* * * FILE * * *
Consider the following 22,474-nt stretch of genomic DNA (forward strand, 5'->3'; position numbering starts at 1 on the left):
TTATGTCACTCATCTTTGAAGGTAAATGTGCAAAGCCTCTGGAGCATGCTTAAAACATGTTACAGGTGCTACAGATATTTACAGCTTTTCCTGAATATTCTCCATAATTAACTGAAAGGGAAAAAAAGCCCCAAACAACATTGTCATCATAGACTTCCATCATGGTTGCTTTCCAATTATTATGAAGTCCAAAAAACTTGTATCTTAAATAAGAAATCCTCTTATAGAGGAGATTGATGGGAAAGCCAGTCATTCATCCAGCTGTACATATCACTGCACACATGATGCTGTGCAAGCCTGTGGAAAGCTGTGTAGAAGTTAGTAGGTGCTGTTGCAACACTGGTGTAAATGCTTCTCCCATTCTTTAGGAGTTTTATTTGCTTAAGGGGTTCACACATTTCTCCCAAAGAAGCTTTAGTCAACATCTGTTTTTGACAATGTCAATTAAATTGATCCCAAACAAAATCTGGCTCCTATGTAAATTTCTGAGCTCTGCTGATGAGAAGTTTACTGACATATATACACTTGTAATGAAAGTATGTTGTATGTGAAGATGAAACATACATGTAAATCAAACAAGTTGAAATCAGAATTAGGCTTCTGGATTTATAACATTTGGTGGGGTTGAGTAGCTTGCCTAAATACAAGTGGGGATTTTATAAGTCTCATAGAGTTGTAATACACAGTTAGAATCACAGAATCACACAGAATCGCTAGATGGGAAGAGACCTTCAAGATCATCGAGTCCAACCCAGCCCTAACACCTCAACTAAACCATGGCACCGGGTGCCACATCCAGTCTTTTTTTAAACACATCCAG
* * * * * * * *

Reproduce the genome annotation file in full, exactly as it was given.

Consider the following 22,474-nt stretch of genomic DNA (forward strand, 5'->3'; position numbering starts at 1 on the left):
TTATGTCACTCATCTTTGAAGGTAAATGTGCAAAGCCTCTGGAGCATGCTTAAAACATGTTACAGGTGCTACAGATATTTACAGCTTTTCCTGAATATTCTCCATAATTAACTGAAAGGGAAAAAAAGCCCCAAACAACATTGTCATCATAGACTTCCATCATGGTTGCTTTCCAATTATTATGAAGTCCAAAAAACTTGTATCTTAAATAAGAAATCCTCTTATAGAGGAGATTGATGGGAAAGCCAGTCATTCATCCAGCTGTACATATCACTGCACACATGATGCTGTGCAAGCCTGTGGAAAGCTGTGTAGAAGTTAGTAGGTGCTGTTGCAACACTGGTGTAAATGCTTCTCCCATTCTTTAGGAGTTTTATTTGCTTAAGGGGTTCACACATTTCTCCCAAAGAAGCTTTAGTCAACATCTGTTTTTGACAATGTCAATTAAATTGATCCCAAACAAAATCTGGCTCCTATGTAAATTTCTGAGCTCTGCTGATGAGAAGTTTACTGACATATATACACTTGTAATGAAAGTATGTTGTATGTGAAGATGAAACATACATGTAAATCAAACAAGTTGAAATCAGAATTAGGCTTCTGGATTTATAACATTTGGTGGGGTTGAGTAGCTTGCCTAAATACAAGTGGGGATTTTATAAGTCTCATAGAGTTGTAATACACAGTTAGAATCACAGAATCACACAGAATCGCTAGATGGGAAGAGACCTTCAAGATCATCGAGTCCAACCCAGCCCTAACACCTCAACTAAACCATGGCACCGGGTGCCACATCCAGTCTTTTTTTAAACACATCCAG